With the exponential growth in digital information, understanding how brands are using the data to engage with consumers across all touch points is both a major focus and challenge for luxury brands.
“Brands looking to shift to a consumer-centric social media strategy should use social media as the lynchpin of the brand’s marketing strategy and voice.”
William Bruce Cameron said, “Not everything that can be counted counts and not everything that counts can be counted”. With the exponential growth in digital information, understanding how brands are using the data to engage with consumers across all touch points is both a major focus and challenge for luxury brands.
With growth in the luxury goods market, exceeding €212 billion in 2012, increased online luxury goods sales expected to climb 20% per year by 2015 and 70% of high income households using social media, consumer behavior and the relationship between the brand and consumer has shifted. However, measuring the impact of these changes for marketers is challenging.
One of the main questions being asked by brands is: “Does maximising the number of likes or followers on social media platforms drive purchase for luxury brands?” Examining the causal relationship between community size–likes or followers–and sales, revealed the need to take a step back and first re-shape how brands develop relationships they have with consumers or potential consumers. Accordingly, a paradigm shift towards a one-to-one personal relationship, an even playing field where consumers and brands share power, is proposed.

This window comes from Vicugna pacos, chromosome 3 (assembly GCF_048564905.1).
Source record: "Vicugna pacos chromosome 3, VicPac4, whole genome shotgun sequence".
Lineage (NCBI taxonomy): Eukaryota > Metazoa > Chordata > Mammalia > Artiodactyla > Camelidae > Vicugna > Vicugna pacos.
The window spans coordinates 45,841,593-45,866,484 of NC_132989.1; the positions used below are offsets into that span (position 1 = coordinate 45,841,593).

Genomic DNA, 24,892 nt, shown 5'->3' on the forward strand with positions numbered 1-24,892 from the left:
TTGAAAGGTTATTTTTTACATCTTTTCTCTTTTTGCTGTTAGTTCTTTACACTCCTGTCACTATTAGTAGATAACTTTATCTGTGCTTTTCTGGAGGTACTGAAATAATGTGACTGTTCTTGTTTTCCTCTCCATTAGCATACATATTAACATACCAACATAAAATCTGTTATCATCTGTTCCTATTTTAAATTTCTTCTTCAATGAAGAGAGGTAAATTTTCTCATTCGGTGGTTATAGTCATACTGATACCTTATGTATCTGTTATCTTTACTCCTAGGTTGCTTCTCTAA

Furthermore it’s suggested that brands looking to shift to a consumer-centric social media strategy should use social media as the lynchpin of the brand’s marketing strategy and voice while understanding that what triggers one person’s actions cannot be reused as the strategy to drive others–the path to purchase is no longer linear.
The authors of the Groundswell reaffirms this stating: “concentrate on the relationships, not the technology…relationships are everything”. Social media relationships are currently one-way, with consumers ‘liking or following brands’. To develop a one-to-one relationship, a first step may exist with following back significant contributors of the brand.
Developing a personal relationship between brands and consumers can only be implemented if a brand’s internal culture, beginning with leadership, believes in it and implements it within all areas of the business, thus producing an entirely new business culture. Next, they can focus on driving revenue by bridging the gap between social media and e-commerce.
Meet other experts on the topic, and check out their ideas in the following video: http://bit.ly/1a04Ke1
Interested in finding out more about building a creative economy? Be sure to attend the MA Innovation Management Grad Show June 19-23 at Central St. Martins College of Arts & Design.